2  flag.Parse()
 4  // Only do build etc if this is in dev.
 5  // In production directly serve statically from the output dir
 6	if os.Getenv("APP_ENV") != "production" {
 7		site.CommonFuncMap = TemplateFunctions()
 8		site.NewViewFunc = NewView
 9		site.Watch()
10	}
12  // Attach our site to be at /`PathPrefix`
13  // The Site will also take care of serving static files from /`PathPrefix`/static paths
14  router := mux.NewRouter()
15  router.PathPrefix(site.PathPrefix).Handler(http.StripPrefix(site.PathPrefix, &site))
17  srv := &http.Server{
18    Handler: withLogger(router),
19    Addr:    *addr,
20    // Good practice: enforce timeouts for servers you create!
21    // WriteTimeout: 15 * time.Second,
22    // ReadTimeout:  15 * time.Second,
23  }
24  log.Printf("Serving Gateway endpoint on %s:", *addr)
25  log.Fatal(srv.ListenAndServe())

For now ignore the NewViewFunc and CommonFuncMap attributes on the site. These will be explained soon.

The lines:

1	if os.Getenv("APP_ENV") != "production" {
2		site.CommonFuncMap = TemplateFunctions()
3		site.NewViewFunc = NewView
4		site.Watch()
5	}

simply ensures that the site is setup for live reloading (which includes a one time full-build). Note that this only runs in NON PRODUCTION mode because in production we are more interested in serving a statically built site instead of rebuilding etc.

That is it. The Site is already a valid http.HandlerFunc implementation so it can be served - and we are doing just that. The Site also ensures that its http.HandlerFunc implementation contains routes for all the pages and any static content/folders registered (eg /static above).

Extending common functions

S3Gen is a static site generator library. As such it comes with a simple (and continually expanding) “standard library” of functions. But custom sites can pass their own functions that can be called from their own sites (and templates). We are doing just that by setting the Site.CommonFuncMap attribute so that our templates have access to these. For example our template uses the LeafPages function to get all pages that are “leaf” pages - ie those that have a real .md or .html page backing it. Or the PagesByDate function can be used to fetch all pages ordered by creation date. And more.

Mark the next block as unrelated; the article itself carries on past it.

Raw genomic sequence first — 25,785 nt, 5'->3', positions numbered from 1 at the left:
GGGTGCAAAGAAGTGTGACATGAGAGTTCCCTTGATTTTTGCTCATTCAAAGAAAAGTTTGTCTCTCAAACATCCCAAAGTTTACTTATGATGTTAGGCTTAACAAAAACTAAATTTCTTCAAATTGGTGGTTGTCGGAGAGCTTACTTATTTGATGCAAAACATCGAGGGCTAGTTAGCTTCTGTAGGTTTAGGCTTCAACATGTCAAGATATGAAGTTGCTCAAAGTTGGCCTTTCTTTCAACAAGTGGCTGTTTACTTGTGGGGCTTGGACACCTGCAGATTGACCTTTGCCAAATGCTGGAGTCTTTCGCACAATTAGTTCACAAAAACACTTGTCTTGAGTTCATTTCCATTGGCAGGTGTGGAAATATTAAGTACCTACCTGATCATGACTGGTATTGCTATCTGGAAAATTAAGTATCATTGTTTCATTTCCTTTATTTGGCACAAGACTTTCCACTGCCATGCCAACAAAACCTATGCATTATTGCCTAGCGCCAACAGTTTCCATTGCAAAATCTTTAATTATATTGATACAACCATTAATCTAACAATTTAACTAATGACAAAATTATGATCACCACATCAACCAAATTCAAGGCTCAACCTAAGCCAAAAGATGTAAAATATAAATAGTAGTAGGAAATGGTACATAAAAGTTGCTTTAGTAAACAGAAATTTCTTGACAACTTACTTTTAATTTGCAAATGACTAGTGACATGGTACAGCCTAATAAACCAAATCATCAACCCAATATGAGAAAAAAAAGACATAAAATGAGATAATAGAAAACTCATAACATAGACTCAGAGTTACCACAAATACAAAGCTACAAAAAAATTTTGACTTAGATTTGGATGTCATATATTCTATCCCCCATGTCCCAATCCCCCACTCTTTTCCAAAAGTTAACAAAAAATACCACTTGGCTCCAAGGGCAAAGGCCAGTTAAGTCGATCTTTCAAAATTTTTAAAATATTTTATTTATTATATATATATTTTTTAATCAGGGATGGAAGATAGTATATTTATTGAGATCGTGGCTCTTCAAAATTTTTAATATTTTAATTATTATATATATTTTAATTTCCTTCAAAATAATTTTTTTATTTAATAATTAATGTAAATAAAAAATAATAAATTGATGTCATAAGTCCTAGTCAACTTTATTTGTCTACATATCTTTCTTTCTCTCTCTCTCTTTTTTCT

Styling and CSS

This bit was kept light and is really very specific to this blog. S3Gen does not care about styling - so you can plug it in as you like. In our case we are using tailwindcss. Our tailwind css config is defined in tailwind.config.js and we build our “final” css with the command:

npx tailwindcss -i ./css/tailwind.css -o ./static/css/tailwind.css

This resultant css file is loaded from our base template - in templates/CommonPageHeader.html.


The Watch method builds all artifacts onto the OutputDir folder. Static folders are not copied however (they could be?). Also (inspired by Hugo), the OutputDir is not first deleted. This allows any manual addition of resources into the output directory across builds. We are using google app engine so our app.yaml file is pretty simple:

runtime: go122
  APP_ENV: production
- url: /static
  static_dir: static
- url: /
  static_files: output/index.html
  upload: output/index.html
- url: /(.*)/
  static_files: output/\1/index.html
  upload: output/(.*)
- url: /(.*)
  static_files: output/\1/index.html
  upload: output/(.*)
- url: .*
  script: auto

Just serve the static files from the static folder and everything else via our main entry file (main.go). Here the all the url patterns other than “/static” are served by output/* because each of your blog post of the form ContentDir/X.{md,html} is compiled to OutputDir/X/index.html. If you use a different convention for your site simply update this app.yaml file. Or if you use a cdn where you can upload files directly even better!

And more

There is a lot more to S3Gen. Head over to the S3Gen documentation page. The documentation is still WIP but it will be constantly updated so you can learn more about S3Gen’s capabilities and what else is planned for the future.